An additional 112 confirmed infections have been reported in the special administrative regions of Hong Kong and Macao as well as Taiwan, with two deaths in Hong Kong and one in Taiwan, according to China's National Health Commission.

Str/AFP via Getty ImagesThis photo taken on Feb. 22, 2020, shows a medical staff member treating a patient infected by the novel coronavirus at a hospital in Wuhan in China's central Hubei province.This photo taken on Feb. 22, 2020, shows a medical staff member treating a patient infected by the novel coronavirus at a hospital in Wuhan in China's central Hubei province.

As cases rise outside of China, Dr. Tedros said he was encouraged by a decline in new cases in China in recent weeks. Dr. Bruce Aylward, who is heading up the team of WHO medical experts in China, pointed to the extreme lockdown measures China has taken as the driving force behind that decline.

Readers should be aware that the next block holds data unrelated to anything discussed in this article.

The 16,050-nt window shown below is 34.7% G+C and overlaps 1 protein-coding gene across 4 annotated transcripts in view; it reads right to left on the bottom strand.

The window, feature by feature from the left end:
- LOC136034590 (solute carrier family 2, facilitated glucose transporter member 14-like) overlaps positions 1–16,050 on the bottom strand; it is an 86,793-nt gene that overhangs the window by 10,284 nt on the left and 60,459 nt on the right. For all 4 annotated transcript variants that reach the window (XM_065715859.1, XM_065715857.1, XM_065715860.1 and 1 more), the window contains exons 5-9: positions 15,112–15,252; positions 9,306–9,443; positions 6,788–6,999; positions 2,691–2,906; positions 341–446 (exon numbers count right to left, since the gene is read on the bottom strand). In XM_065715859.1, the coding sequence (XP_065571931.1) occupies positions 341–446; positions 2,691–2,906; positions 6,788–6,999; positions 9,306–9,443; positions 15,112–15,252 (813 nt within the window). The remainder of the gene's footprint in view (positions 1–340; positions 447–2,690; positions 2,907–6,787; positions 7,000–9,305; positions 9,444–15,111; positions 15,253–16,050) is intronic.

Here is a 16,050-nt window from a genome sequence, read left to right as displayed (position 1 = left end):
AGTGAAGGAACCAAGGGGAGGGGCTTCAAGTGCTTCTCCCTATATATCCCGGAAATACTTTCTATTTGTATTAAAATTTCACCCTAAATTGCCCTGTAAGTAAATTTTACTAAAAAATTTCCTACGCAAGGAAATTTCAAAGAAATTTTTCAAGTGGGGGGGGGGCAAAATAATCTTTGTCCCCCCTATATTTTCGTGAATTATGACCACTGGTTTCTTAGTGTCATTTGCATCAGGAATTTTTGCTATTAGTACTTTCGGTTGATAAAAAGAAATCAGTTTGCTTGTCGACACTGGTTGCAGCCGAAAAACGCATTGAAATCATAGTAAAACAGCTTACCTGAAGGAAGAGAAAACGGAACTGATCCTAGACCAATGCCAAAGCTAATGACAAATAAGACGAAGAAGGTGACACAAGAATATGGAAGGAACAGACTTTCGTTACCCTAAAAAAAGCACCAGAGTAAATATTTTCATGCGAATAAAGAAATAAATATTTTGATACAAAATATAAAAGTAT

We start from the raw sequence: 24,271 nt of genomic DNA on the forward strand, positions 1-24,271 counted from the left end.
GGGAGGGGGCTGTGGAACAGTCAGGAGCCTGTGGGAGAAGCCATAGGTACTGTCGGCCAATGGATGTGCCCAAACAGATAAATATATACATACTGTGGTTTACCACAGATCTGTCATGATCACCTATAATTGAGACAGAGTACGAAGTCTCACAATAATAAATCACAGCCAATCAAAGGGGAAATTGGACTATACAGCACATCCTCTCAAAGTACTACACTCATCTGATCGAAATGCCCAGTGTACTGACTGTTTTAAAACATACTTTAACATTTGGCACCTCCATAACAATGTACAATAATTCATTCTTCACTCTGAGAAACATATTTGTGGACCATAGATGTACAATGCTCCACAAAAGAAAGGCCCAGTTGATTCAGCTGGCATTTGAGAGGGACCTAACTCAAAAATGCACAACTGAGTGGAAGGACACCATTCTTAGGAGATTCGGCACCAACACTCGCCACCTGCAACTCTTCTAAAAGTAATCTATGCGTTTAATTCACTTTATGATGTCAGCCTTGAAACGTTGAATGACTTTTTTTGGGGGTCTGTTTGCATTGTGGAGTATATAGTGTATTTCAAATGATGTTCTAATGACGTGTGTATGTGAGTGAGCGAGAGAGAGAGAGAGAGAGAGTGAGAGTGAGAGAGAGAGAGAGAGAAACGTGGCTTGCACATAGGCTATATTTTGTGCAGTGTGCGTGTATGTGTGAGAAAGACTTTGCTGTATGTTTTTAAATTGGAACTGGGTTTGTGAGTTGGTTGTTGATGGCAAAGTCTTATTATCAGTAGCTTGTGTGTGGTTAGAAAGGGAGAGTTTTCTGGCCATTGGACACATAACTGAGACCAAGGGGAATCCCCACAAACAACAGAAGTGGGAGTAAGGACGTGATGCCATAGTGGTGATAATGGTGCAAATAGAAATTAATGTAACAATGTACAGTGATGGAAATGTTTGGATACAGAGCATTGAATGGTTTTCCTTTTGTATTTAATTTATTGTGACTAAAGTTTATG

"China has taken one of the most ancient strategies for infectious disease control and rolled out probably the most ambitious and, I would say, agile and aggressive disease-containment effort in history," Aylward said during a Monday news conference in Beijing. The approach, he added, "changed the course of what was a rapidly escalating and continues to be a deadly epidemic."

WHO experts in China are currently reporting a 2-4% fatality rate in Wuhan, China, and a 0.7% fatality rate outside of Wuhan. For mild cases of the disease, there's a roughly two-week recovery rate, and for more severe cases, the recovery rate is between three and six weeks.

The newly discovered virus has spread overseas, with at least 1,769 confirmed cases in 28 countries, including the United States, according to the latest data from the World Health Organization, which has declared the outbreak a global health emergency.